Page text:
It seems a forgone conclusion that, with everything going digital, voting is sure to follow. Especially after lost paper ballots triggered the recent rerun of Western Australia’s 2013 Senate election, sparking renewed calls to trash pencil-and-paper voting for an online alternative. And why not? Networks can transport data faster than vehicles. Machines can tally numbers faster and, arguably, more accurately than humans. And machines alone can’t be accused of manipulating votes. Estonia and Norway have, with the aid of cryptographic ID checks, launched internet voting without too much controversy. But are machines really any less fallible than error-prone humans?
Electronic voting, used to allow blind people and remote voters to participate in previous Victorian state elections and the 2011 NSW state election, could be opened to all voters in the state’s 2015 ballot through iVote. Recently endorsing a wider implementation of the system, the NSW Electoral Commission claimed it would “reduce systemic errors in current voting processes”, including informal votes, lost ballot papers and transposition and counting errors.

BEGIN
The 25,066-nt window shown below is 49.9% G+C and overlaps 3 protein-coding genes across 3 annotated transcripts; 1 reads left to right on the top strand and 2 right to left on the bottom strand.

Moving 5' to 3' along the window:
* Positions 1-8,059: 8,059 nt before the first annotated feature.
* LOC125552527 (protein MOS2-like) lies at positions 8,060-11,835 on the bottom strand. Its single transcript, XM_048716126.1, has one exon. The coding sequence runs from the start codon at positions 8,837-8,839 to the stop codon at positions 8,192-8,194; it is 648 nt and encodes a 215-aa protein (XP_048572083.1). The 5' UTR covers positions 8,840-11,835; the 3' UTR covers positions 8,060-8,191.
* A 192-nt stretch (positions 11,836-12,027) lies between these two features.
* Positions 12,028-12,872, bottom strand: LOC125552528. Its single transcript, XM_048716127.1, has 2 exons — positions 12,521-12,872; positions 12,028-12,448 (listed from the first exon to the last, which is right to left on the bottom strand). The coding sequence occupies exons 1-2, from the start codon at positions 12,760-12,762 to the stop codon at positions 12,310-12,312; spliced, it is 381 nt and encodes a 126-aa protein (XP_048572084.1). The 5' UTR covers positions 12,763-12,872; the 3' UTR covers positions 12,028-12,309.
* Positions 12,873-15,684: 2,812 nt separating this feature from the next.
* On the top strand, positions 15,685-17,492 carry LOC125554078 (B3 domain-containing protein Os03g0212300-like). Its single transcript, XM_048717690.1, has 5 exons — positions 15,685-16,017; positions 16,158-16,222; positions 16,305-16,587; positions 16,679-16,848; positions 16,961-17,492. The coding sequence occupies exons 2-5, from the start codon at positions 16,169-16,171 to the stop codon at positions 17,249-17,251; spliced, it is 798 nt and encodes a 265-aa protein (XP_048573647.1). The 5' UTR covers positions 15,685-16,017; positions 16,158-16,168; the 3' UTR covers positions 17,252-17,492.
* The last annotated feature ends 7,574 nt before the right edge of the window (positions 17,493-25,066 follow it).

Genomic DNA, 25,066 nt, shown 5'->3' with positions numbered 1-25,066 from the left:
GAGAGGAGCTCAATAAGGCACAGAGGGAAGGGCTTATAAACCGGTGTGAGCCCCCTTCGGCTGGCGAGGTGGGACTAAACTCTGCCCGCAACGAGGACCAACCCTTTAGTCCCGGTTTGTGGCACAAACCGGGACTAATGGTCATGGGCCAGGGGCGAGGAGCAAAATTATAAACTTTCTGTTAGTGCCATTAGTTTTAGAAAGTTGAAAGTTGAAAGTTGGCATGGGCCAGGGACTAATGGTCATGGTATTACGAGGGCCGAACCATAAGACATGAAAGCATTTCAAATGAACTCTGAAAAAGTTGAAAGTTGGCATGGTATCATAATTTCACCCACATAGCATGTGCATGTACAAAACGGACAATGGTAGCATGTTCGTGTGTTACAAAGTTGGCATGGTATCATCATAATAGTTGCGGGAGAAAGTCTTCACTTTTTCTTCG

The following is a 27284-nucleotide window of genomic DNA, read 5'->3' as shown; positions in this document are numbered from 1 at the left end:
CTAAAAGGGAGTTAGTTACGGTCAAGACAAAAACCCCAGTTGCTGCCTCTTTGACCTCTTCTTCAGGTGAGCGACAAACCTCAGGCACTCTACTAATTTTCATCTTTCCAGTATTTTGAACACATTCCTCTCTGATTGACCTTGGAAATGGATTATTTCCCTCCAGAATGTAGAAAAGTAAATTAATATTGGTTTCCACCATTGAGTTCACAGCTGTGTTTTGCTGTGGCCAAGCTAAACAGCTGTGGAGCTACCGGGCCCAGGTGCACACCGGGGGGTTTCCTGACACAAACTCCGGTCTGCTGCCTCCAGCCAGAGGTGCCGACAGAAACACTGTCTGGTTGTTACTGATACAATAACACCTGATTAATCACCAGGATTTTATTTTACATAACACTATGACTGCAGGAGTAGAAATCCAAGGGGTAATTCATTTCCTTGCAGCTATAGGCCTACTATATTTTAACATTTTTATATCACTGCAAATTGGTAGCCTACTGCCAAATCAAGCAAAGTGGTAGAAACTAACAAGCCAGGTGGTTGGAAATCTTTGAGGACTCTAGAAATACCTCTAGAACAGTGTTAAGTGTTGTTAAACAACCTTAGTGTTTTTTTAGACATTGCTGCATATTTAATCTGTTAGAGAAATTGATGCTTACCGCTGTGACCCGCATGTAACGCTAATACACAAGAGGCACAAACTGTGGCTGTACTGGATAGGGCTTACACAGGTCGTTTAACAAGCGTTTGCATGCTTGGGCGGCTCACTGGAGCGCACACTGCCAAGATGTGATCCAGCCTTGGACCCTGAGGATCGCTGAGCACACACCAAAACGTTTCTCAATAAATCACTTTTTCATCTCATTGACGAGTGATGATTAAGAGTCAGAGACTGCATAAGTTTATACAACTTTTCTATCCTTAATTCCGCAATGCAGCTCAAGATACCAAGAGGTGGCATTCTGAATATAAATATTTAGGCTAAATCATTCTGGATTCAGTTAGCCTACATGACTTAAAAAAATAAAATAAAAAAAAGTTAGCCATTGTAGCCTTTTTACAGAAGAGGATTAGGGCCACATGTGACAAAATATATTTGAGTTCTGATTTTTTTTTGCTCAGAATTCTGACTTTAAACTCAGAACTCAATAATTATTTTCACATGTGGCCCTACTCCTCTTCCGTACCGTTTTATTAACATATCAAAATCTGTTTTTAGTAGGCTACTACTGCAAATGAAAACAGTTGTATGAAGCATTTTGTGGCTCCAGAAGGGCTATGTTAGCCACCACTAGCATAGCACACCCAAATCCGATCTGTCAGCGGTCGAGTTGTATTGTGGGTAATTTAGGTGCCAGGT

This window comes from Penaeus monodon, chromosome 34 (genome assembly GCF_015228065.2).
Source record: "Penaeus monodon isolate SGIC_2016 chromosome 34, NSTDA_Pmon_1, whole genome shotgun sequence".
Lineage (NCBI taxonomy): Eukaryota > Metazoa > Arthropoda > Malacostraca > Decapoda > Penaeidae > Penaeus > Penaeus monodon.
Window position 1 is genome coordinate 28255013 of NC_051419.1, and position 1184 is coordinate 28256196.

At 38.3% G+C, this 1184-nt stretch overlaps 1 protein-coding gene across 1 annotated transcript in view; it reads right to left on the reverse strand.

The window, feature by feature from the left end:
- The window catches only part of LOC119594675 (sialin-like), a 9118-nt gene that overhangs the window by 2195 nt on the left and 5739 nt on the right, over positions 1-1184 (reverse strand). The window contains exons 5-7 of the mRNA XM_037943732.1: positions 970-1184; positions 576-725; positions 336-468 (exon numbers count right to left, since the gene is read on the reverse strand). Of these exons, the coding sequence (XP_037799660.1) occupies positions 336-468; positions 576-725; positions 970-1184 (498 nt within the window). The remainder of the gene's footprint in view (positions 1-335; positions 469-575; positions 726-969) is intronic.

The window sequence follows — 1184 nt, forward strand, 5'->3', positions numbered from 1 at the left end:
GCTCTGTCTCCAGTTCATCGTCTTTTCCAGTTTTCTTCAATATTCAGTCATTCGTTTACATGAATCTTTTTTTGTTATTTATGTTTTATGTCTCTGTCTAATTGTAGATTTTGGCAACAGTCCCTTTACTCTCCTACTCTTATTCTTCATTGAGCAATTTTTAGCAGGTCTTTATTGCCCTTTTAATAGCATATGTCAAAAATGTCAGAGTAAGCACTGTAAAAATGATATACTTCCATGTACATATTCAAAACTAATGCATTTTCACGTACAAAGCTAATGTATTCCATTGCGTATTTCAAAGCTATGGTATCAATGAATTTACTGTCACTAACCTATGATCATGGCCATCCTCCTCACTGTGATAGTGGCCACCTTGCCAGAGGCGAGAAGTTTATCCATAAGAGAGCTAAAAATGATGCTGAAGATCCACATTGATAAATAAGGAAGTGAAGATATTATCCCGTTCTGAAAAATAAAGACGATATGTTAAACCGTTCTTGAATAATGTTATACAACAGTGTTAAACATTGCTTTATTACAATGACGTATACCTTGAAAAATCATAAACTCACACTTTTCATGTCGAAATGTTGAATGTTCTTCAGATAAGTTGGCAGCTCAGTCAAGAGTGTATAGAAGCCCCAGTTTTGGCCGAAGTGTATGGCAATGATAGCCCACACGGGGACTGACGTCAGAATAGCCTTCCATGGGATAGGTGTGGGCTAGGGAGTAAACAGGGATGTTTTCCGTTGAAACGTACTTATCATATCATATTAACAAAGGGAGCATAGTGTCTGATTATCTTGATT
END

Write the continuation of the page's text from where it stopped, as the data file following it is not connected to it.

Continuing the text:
“NSW iVote had about the same failure rate as Western Australia’s but it didn’t get anywhere as much attention as the WA vote because the [NSW] election was a landslide,” Vanessa Teague, a cryptographer at the University of Melbourne, told IT Pro. “This assumption that persists that computers will solve either the accidental error problem or the deliberate manipulation problem is completely untrue.”
Full Article: 10 ways e-voting could save or destroy democracy.